Kit Harington has been doing some thinking about it. His character, Jon Snow, is one of those at the center of one such sequel series reportedly in development. Certainly his “Thrones” story didn’t end the way he might have hoped.
In the controversial 2019 finale of the juggernaut fantasy drama, Harington’s Jon wound up killing Daenerys after she went mad and scorched King’s Landing. For his deed, he was banished back to the Wall, where he’d already spent many years in the frozen North.
“I think if you asked him, he would’ve felt he got off lightly,” Harington said at the official Game of Thrones convention over the weekend, per E! News.
“At the end of the show when we find him in that cell, he’s preparing to be beheaded and he wants to be. He’s done. The fact he goes to the Wall is the greatest gift and also the greatest curse.”
At least had he been beheaded, all of Jon’s suffering would be over. All of the regrets and doubts and second-guessing would be over. He would be, at long last, at peace. Instead, he gets to live with all of it.
“He’s gotta go back up to the place with all this history and live out his life thinking about how he killed Dany, and live out his life thinking about Ygritte dying in his arms, and live out his life thinking about how he hung Olly, and live out his life thinking about all of this trauma, and that–“
At this point, Harington gave a very pregnant pause that was filled with meaning and terrible, terrible teasing for rabid fans hoping for some inkling of confirmation that all of what he’s talking about will actually be explored on the small screen.
“–That’s interesting,” Harington concluded with just the right amount of emphasis. Interesting means worth exploring. Where do you go with a character buried under so much regret and doubt about the path he’d chosen, regardless of the outcome.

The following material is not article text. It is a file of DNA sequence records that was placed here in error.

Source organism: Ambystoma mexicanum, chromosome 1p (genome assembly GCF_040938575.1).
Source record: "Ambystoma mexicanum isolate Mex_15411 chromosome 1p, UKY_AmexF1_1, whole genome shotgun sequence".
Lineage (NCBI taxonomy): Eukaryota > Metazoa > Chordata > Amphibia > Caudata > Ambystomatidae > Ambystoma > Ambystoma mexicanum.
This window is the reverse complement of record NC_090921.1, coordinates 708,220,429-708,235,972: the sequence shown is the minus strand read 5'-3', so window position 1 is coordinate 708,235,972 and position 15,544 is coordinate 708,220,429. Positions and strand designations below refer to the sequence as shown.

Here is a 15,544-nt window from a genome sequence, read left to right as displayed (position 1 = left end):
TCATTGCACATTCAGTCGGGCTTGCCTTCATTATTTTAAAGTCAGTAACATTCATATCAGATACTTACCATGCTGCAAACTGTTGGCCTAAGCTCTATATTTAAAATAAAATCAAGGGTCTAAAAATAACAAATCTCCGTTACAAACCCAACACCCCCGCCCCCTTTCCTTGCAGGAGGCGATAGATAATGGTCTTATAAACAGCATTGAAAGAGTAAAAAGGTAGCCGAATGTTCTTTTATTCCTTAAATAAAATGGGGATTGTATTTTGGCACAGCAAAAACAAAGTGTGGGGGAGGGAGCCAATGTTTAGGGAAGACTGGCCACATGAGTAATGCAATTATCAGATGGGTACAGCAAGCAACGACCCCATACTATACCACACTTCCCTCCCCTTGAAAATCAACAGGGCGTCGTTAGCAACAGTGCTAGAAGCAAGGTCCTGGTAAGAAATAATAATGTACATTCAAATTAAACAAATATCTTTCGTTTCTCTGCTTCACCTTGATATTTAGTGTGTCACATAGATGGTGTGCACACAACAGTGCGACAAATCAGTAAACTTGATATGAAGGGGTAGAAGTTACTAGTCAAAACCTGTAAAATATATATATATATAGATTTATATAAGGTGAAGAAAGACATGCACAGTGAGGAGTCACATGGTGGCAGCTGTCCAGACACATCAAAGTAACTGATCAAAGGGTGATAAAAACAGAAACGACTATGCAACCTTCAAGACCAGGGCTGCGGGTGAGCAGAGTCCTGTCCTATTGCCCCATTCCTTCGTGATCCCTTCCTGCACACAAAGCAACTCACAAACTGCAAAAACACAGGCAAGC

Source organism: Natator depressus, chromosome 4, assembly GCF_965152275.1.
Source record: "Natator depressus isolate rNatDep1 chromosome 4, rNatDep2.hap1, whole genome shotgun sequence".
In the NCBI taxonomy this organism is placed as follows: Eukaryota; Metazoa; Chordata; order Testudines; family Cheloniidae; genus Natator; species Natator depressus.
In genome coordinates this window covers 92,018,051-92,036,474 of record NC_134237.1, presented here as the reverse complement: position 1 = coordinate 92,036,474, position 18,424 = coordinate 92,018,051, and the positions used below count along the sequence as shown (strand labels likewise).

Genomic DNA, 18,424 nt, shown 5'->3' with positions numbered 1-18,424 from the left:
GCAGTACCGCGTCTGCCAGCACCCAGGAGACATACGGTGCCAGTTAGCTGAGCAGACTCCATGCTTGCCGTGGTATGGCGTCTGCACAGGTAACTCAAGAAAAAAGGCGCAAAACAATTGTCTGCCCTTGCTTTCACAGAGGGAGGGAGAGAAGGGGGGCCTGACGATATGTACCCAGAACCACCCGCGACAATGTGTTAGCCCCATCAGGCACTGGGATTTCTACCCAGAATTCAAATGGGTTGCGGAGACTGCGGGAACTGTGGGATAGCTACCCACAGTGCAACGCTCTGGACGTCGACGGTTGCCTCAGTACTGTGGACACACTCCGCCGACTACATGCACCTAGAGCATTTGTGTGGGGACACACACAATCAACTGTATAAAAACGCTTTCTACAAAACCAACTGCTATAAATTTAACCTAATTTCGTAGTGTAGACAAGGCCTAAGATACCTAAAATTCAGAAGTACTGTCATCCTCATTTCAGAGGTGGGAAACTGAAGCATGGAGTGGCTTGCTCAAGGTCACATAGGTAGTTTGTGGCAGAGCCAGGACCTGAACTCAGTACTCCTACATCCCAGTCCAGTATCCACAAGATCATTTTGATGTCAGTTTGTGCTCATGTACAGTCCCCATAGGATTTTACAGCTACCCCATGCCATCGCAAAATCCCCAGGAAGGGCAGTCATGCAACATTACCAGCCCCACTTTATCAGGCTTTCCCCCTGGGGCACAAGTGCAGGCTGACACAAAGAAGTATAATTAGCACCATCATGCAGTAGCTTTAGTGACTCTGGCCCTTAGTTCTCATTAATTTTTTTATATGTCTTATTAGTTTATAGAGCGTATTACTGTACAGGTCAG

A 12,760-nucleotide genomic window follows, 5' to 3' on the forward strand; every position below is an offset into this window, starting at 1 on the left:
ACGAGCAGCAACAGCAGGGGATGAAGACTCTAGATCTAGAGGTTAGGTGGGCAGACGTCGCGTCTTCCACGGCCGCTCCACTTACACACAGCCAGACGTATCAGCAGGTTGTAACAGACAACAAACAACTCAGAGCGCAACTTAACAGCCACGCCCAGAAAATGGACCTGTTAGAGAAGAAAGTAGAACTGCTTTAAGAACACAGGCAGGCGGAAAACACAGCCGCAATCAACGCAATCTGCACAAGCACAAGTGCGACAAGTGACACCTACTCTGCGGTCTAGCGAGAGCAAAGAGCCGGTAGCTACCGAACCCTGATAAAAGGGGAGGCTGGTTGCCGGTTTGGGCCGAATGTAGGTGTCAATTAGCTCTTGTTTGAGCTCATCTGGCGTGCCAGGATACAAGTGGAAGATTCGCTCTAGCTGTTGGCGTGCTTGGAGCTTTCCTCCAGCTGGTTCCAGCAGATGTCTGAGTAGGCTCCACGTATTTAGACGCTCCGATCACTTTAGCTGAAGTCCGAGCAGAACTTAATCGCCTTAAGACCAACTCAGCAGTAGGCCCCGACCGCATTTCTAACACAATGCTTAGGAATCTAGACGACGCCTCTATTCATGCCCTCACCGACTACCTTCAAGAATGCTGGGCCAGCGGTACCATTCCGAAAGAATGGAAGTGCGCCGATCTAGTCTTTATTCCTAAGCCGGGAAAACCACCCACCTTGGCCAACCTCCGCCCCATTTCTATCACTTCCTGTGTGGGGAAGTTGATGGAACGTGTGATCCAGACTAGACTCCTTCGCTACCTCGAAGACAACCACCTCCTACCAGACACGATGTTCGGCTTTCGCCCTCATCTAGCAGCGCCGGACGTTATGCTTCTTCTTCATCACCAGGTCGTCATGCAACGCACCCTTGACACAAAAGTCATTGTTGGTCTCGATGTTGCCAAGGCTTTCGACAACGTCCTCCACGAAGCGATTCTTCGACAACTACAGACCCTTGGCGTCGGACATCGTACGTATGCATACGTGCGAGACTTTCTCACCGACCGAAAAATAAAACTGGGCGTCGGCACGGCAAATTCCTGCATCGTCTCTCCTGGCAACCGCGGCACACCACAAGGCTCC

And how do you move forward in a compelling and interesting way with a character already banished from the realm? Do you go back North across what’s left of the Wall and explore that world now that the Night King is no more? Does he leave Westeros? Or does the banishment mean as much this time as it did last time?
The final tidbit Harington left fans with was to say, “I think where we leave him at the end of the show, there’s always this feeling of like– I think we wanted some kind of little smile that things are okay. He’s not okay.”
Of course, this is the world that George R.R. Martin built. Is anyone really ever okay? “House of the Dragon” is filled with miserable people all suffering for one reason or another, mostly of their own design.
Hmmm, that does sound a lot like how Harington is describing Jon Snow’s mental state when we leave him at the close of “Game of Thrones.” And Harington talking about Jon’s mental state carries more weight than many actors speculating because Martin already revealed that it was Harington who brought the “Snow” sequel idea to them.
In a blog post over the summer, Martin shared that Harington brought the idea, as well as his own writers and showrunners. While Martin would not reveal names, he did say “they are terrific.”
“Snow” is just one of several spinoffs in various stages of development. There was uncertainty as to how fans would receive new “Thrones” material after the parent series left them frustrated, but they’ve embraced “Dragon” wholeheartedly in record-setting numbers.
That’s good news for Harington, as well as possible series featuring “The Sea Snake,” Princess Nymeria of the Rhoynar and even Martin’s prequel story, “The Hedge Knight.” Plus, fans have not yet given up hopes that Arya Stark might yet return to continue her adventures (she was last seen sailing away).